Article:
How many of our countrymen and -women must lose their lives before terrorists are dealt with using the only means they understand: all-encompassing, completely deadly, damn-the-consequences brute force?

The entire city of Fallujah should be firebombed from the air, just as we did with Dresden. Many people died. It was war. So is what we are engaged in now. That whole city, and every man, woman, and child in it, should be reduced to nothing but charred ashes.

A message needs to be sent to those who would commit such actions as the terrorists in Fallujah did. The only reason they continue to do so is because they can. "Let the punishment fit the crime" is an old saying that in many cases falls short. The punishment should be more severe than the crime, if possible, so as to act as a deterrent to future crime.

When Hiroshima and Nagasaki were obliterated, it was done to send a message, to act as a deterrent and to save American lives in the future. Did innocents die? Unfortunately, yes.

To all of you reading this I say: just think of the innocents who perished on 9/11 in this country. And the thousands more who will die if we do not act decisively to deter such atrocities as Fallujah.

Brighton Heights

Post 9/11 Flights

Craig Unger suggests the 9/11 commission should ask Ashcroft and Mueller how 140 Saudi citizens were allowed to fly around the country - and then out - starting when the airspace was still closed.

We're Back

Sorry about the downtime. Blogger was bloggered.


What Richard Reeves says:

NEW YORK -- Dr. Condoleezza Rice (news - web sites) is giving good brains a bad name. Her testimony to the 9/11 commission on Thursday demonstrated that it is not enough to know everything. You have to understand something. She didn't get it and still doesn't.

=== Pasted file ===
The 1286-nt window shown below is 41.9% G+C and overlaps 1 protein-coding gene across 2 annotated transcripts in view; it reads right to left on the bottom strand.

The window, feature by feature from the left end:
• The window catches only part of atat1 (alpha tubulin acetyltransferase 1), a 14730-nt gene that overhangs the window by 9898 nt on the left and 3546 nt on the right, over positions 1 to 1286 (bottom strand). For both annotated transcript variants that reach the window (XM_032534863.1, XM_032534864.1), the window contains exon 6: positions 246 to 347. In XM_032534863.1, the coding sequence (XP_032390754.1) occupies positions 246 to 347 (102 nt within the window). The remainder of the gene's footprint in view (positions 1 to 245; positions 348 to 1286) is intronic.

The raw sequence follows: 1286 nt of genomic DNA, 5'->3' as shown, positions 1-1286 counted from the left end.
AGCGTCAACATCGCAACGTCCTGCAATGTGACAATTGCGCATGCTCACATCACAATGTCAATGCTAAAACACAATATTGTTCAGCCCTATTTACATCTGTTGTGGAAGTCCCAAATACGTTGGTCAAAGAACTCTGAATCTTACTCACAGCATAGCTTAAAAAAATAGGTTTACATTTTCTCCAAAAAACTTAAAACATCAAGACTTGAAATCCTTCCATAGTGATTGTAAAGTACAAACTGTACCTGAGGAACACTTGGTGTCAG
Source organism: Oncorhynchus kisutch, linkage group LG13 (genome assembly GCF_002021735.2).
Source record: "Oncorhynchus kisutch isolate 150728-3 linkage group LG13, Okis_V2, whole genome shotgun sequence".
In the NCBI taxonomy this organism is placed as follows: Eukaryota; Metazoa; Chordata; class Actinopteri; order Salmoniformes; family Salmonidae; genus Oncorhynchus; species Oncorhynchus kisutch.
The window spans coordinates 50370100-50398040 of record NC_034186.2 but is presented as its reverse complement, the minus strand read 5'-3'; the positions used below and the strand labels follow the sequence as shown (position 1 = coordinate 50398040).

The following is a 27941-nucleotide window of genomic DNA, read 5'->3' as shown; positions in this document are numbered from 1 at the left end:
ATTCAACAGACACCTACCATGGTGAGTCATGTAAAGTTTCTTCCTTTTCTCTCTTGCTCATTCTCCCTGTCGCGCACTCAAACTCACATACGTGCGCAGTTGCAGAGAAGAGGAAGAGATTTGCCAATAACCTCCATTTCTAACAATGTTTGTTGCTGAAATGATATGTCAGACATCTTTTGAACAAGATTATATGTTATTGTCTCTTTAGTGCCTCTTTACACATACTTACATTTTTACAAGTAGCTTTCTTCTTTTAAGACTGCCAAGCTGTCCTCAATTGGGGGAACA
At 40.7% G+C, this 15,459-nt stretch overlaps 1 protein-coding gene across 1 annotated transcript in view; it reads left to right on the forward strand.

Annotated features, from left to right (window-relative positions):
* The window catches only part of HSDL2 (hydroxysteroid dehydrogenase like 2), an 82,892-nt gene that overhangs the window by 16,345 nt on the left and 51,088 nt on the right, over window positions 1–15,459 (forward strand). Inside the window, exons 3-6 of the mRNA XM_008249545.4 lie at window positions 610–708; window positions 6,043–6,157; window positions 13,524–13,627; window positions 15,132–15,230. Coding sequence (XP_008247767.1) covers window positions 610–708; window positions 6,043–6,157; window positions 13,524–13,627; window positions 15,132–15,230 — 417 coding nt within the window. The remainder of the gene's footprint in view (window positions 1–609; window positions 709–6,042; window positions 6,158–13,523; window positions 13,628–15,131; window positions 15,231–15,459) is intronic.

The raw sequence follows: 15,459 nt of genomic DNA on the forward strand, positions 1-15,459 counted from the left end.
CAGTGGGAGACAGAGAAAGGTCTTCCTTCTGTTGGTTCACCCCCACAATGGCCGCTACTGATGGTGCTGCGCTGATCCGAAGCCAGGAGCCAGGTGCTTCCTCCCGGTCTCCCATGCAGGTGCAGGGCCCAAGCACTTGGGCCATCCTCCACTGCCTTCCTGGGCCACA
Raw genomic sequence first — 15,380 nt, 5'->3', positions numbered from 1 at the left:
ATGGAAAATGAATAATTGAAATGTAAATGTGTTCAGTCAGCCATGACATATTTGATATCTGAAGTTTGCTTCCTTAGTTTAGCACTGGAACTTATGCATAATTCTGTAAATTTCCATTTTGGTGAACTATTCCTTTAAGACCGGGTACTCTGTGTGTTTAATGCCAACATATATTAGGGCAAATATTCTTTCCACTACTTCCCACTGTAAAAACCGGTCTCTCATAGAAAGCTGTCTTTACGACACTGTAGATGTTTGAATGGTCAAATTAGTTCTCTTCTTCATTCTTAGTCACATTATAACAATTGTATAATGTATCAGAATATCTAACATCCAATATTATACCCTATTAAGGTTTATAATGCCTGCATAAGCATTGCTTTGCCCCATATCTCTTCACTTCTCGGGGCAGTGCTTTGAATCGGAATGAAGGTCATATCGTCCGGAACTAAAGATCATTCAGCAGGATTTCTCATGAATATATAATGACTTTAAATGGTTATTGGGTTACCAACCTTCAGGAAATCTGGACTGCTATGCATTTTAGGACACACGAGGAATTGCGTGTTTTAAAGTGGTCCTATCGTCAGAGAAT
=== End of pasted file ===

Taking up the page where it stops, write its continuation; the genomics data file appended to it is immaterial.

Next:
We screwed up big time, and now she says that she and President Bush (news - web sites) just want to "move forward." But you can't do the latter if you do not understand the former, which is: what happened before Sept. 11, 2001. As smart and alone as she is in her job, she made a huge mistake in answering questions from commission member Richard Ben-Veniste, the combative little lawyer who was a majority (Democratic) counsel during the Watergate hearings 30 years ago.

Ben-Veniste questioned her about the Presidential Daily Brief (PDB) of Aug. 6, 2001, and in her nervous answer she blurted out the classified title: "Bin Laden Determined to Attack Inside the United States." Ben-Veniste knew that, but could not say it because he and other commissioners had been allowed to see parts of the memo on condition that they not reveal its title or contents. Rice, in effect, declassified that title on her own. Many reasonable people will interpret the lack of follow-up -- she lamely said follow-up was not part of her job -- as stupidity and incompetence.

But that is now the hallmark of this administration: stupidity and ignorant incompetence -- in gathering, interpreting and following up pre-9/11 intelligence, and in going to war in Iraq (news - web sites).

(The title of the PDB may not be a smoking gun, but it certainly qualifies as warning ignored, rather than, as Rice said, a vague historical document. The title, by the way, was published a year ago in The Washington Post, but no one noticed -- as no one noticed a front-page story in The New York Times revealing the secret bombing of Cambodia more than 30 years ago. An institutional flaw of the press is that it says things only once, and if the timing is wrong, no one notices.) [emphasis mine]